If you read my first book. Live Your Life, Not Your Diagnosis. You know how close I was with my dad. And how invaluable our relationship was for me. That loss broke me apart. For a while. [00:13:00] And I let it. Everybody grieves differently. And for me, the only way that I can describe it right now, is that I needed to allow myself to break apart.
Now I had made a good start at re-evaluating my life before that on an intellectual level. But then grieving took me to the emotional and the soul level. And for the first time in my life, I did what one of my teachers describes as a complete melting down. Like a caterpillar does inside of a cocoon and turns into that goo.
When I've processed it a little bit more I'll talk to you about that melting down process. And how powerful it is. And how it transformed me. But for now. I'll just say that I became clearer than I ever had been about how I want to serve people.
And take care of myself while I do it.
I believe there are many valuable ways to help people with [00:14:00] a chronic illness. And what I want to do is help people with a chronic illness, keep their ambitions and their independence in life. In this new season of the podcast, I'm doing that by talking to people with a chronic illness who have gone after their big goals. These are the people that I wish I had model the way to success when I was starting out.
And I'm inspired every single time. I talk to one of my guests.
I started this podcast for two reasons. First. I'm a mindset junkie. I love how we can take even the most serious and scary of subjects. And look at them just a little bit differently. To create a huge shift. And it's not just about thoughts. I love talking about emotions. And the mind, body connection and processing what happens to us? And yes. I love talking about energy.
I love seeing how all of these things shape, who we are and how we can get [00:15:00] through. Even the toughest of circumstances.
And I love teaching it to people. Especially people with chronic illness. To help them get out of their heads and on their unique path to success, whatever it looks like to them.
The second reason that I started this podcast. I was, I wanted to create a place where people with a chronic illness can speak about their success. Really show it off and talk about how they did it. I really want to highlight these stories because I think hearing from people about how they really do it is the biggest way we can motivate and inspire ourselves.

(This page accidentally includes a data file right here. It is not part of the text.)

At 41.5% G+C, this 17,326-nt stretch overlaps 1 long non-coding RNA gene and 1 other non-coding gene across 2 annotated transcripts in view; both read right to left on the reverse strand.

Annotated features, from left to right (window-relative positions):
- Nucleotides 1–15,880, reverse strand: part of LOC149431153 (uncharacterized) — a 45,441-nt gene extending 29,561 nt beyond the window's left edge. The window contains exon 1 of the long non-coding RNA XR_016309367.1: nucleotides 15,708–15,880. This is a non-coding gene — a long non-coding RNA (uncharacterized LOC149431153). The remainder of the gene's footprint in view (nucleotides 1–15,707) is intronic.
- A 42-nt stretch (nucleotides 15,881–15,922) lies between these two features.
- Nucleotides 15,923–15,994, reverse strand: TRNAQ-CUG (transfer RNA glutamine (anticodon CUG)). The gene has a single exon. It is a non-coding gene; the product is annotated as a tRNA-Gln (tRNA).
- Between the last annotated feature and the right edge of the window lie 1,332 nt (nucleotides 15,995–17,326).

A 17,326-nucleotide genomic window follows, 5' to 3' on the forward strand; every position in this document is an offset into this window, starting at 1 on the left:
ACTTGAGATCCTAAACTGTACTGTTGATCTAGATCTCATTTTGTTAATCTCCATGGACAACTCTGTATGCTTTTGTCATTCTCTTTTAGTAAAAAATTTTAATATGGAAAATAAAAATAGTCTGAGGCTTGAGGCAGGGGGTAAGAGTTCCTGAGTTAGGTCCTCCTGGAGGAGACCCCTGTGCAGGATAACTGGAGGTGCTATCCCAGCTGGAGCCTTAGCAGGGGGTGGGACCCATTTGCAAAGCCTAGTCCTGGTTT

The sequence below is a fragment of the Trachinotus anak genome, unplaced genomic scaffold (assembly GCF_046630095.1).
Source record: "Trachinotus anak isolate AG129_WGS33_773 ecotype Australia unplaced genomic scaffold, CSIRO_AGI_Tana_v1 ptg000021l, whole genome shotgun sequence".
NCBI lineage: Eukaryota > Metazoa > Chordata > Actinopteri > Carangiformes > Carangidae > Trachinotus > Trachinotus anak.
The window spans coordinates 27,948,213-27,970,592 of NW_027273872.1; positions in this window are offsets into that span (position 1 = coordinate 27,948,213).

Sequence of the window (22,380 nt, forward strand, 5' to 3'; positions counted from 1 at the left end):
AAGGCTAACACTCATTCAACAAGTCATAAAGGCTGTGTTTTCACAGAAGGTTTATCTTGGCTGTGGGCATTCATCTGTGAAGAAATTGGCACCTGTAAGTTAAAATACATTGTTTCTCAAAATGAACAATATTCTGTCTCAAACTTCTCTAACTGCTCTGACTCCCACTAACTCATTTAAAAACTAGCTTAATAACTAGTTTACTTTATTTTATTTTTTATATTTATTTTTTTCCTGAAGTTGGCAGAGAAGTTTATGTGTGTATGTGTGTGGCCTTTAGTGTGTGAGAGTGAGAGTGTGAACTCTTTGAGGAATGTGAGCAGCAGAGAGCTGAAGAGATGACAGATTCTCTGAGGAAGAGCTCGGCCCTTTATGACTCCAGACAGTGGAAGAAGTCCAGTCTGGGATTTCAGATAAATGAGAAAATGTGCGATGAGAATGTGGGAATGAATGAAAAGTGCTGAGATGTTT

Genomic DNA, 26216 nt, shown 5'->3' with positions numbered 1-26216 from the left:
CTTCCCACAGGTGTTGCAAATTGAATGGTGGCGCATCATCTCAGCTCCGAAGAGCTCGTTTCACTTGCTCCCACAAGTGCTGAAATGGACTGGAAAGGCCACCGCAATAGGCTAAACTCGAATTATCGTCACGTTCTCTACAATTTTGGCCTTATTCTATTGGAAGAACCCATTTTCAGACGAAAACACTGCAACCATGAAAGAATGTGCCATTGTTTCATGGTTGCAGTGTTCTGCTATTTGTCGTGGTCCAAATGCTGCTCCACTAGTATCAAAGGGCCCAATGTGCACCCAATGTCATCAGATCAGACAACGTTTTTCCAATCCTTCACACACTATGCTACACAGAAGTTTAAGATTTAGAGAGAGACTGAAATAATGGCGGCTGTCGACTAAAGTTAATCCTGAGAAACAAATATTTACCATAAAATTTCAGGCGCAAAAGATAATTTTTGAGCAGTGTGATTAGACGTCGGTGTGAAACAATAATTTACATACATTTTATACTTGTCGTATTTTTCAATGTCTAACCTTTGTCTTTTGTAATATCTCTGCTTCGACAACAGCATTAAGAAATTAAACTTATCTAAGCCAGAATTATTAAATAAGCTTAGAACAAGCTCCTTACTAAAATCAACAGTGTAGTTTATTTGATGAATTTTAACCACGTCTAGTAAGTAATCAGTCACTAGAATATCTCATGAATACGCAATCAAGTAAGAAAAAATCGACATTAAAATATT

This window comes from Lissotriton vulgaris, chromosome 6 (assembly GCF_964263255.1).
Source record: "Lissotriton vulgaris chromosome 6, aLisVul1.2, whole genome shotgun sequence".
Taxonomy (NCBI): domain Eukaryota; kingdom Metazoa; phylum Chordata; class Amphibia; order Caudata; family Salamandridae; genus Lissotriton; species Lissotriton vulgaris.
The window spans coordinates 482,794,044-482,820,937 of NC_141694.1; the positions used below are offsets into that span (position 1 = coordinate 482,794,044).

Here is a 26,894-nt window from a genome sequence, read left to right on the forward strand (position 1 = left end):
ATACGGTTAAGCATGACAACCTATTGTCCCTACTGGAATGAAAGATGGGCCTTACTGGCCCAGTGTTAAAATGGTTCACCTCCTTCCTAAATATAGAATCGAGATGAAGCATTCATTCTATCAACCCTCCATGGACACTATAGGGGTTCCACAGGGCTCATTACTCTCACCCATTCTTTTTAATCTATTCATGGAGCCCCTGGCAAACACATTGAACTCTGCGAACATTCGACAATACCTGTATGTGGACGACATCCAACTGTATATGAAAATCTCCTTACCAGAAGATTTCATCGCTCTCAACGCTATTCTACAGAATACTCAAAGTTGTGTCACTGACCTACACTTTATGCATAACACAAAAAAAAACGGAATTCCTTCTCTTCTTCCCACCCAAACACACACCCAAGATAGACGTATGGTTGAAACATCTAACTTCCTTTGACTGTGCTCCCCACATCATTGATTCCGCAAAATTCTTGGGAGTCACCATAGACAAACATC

To go for that next big dream, whatever it is for you. Hearing about others like us. Achieving what they've always wanted provides away for us to believe in our own abilities as well.
Hearing about others that are just like us achieving what they've always wanted, provides a way for us to believe in our own abilities as well. Season one was [00:16:00] all about how to create your own health mindset. Season two is talking directly with all the people who have done it themselves. Hearing about their own mindsets and the different ways they all came to reach their goals.
I'm so excited for you to listen. I've fallen in love with these stories. And I think you will too. I'm so glad that you're here. Please enjoy season two. Of the Live Your Life, Not Your Diagnosis podcast.
And if you love what you hear, please subscribe, follow, leave a review on apple or wherever you're listening to right now. Reviews and subscribes and followers really do help the show reach new listeners. Thank you so much for joining me and I hope you enjoy.

About Live Your Life, Not Your Diagnosis

Live Your Life, Not Your Diagnosis podcast

Hear inspiring discussions with people living with chronic illness. These people went after their passions and big goals -even when everyone told them they couldn’t. Listen to stories of resilience and gratitude in the face of uncertainty.

I’m your host, Andrea W. Hanson, Author, Motivational Speaker, and Autoimmune Rebel living with multiple sclerosis. You’ll not only fall in love with these guests, but you’ll soak up positive mindset tips and ideas to find your own unique path to success.

Follow in your favorite app for new episodes every Monday: